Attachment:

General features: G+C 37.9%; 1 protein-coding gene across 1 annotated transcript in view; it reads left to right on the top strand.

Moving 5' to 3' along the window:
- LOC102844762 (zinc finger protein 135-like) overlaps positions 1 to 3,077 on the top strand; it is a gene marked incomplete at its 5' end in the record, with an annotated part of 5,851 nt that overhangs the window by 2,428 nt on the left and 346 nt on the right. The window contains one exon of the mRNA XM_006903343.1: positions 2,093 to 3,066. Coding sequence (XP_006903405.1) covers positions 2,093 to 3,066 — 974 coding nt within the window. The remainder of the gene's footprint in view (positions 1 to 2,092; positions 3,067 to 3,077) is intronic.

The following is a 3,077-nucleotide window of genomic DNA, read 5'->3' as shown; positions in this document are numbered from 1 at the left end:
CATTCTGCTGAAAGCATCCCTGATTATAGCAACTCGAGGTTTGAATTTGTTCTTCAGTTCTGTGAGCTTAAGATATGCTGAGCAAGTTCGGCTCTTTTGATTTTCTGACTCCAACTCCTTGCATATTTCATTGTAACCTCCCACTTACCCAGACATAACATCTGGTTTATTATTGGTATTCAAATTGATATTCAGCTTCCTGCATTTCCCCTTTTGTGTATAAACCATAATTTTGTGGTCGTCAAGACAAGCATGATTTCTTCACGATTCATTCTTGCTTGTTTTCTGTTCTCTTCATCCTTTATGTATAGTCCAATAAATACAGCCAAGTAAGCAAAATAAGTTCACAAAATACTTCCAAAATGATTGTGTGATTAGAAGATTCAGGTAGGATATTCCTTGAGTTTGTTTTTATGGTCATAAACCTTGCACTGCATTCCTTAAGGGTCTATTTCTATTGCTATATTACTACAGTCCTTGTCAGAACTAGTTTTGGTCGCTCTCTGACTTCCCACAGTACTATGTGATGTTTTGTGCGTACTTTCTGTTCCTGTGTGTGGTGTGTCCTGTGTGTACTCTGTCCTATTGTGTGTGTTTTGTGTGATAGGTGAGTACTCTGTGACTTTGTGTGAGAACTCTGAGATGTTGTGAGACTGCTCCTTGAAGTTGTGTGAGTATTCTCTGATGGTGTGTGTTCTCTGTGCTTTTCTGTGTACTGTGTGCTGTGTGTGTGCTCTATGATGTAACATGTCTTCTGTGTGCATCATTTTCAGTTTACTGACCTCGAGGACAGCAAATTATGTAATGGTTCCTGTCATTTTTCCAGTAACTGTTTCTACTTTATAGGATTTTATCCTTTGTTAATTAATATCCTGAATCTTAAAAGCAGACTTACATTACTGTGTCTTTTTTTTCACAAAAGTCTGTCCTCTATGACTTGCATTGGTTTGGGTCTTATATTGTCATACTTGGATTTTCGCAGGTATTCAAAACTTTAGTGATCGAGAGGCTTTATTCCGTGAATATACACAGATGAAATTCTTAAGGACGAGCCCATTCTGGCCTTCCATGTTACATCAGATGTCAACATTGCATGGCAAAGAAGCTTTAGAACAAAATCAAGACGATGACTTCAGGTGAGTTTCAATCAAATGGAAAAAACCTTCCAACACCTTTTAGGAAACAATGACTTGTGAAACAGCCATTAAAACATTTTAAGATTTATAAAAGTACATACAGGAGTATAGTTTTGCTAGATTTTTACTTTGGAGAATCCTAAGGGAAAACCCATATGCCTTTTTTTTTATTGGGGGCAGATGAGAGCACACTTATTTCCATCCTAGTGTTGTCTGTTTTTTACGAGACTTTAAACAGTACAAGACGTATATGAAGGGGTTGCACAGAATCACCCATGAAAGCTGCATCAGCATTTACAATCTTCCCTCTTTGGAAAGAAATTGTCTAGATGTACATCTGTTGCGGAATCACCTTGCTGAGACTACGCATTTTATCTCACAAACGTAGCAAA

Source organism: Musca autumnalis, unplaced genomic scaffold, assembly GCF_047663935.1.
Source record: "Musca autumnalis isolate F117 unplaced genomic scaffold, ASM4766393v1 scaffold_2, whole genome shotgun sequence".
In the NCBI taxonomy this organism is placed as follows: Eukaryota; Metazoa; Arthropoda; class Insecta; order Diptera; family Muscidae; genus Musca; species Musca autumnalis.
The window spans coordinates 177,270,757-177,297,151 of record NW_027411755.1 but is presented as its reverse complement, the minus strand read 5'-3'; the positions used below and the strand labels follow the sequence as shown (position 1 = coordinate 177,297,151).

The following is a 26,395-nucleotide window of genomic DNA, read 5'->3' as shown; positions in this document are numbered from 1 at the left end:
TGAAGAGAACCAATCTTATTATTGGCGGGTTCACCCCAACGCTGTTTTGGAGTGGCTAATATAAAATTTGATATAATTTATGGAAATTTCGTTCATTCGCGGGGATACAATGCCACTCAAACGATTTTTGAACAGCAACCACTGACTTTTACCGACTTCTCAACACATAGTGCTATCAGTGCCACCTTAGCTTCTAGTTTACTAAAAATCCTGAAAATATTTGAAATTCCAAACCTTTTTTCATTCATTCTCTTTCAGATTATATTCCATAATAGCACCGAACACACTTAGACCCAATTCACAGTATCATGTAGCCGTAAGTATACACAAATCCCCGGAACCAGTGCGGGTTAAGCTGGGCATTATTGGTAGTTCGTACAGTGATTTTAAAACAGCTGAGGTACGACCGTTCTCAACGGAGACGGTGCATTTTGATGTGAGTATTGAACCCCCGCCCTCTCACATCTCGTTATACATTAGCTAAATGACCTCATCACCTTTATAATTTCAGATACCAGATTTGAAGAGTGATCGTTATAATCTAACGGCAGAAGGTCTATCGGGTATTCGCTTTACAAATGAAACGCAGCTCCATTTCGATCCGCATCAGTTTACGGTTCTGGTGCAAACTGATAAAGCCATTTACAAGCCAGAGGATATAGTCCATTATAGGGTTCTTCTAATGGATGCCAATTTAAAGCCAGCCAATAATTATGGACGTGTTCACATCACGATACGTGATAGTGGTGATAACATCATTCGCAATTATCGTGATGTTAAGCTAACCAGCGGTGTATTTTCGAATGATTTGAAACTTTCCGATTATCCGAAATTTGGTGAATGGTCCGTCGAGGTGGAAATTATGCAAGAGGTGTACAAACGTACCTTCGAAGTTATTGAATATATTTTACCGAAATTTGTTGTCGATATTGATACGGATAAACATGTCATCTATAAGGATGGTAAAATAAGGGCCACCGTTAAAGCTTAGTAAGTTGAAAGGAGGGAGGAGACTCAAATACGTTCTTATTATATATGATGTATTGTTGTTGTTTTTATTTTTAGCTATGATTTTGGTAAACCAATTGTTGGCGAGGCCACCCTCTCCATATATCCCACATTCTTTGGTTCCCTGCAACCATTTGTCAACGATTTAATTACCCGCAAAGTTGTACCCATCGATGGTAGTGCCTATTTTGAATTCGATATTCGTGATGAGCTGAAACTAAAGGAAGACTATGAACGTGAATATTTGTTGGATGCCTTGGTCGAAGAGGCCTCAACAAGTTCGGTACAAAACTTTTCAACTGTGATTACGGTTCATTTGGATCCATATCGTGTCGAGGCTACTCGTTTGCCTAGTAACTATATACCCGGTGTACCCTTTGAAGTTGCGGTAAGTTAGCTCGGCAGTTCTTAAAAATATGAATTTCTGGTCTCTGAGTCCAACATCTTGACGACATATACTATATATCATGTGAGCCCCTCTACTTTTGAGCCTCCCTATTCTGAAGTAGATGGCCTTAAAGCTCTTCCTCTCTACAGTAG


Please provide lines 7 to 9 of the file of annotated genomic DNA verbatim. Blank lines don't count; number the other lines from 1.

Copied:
Source record: "Musca autumnalis isolate F117 unplaced genomic scaffold, ASM4766393v1 scaffold_2, whole genome shotgun sequence".
In the NCBI taxonomy this organism is placed as follows: Eukaryota; Metazoa; Arthropoda; class Insecta; order Diptera; family Muscidae; genus Musca; species Musca autumnalis.
The window spans coordinates 177,270,757-177,297,151 of record NW_027411755.1 but is presented as its reverse complement, the minus strand read 5'-3'; the positions used below and the strand labels follow the sequence as shown (position 1 = coordinate 177,297,151).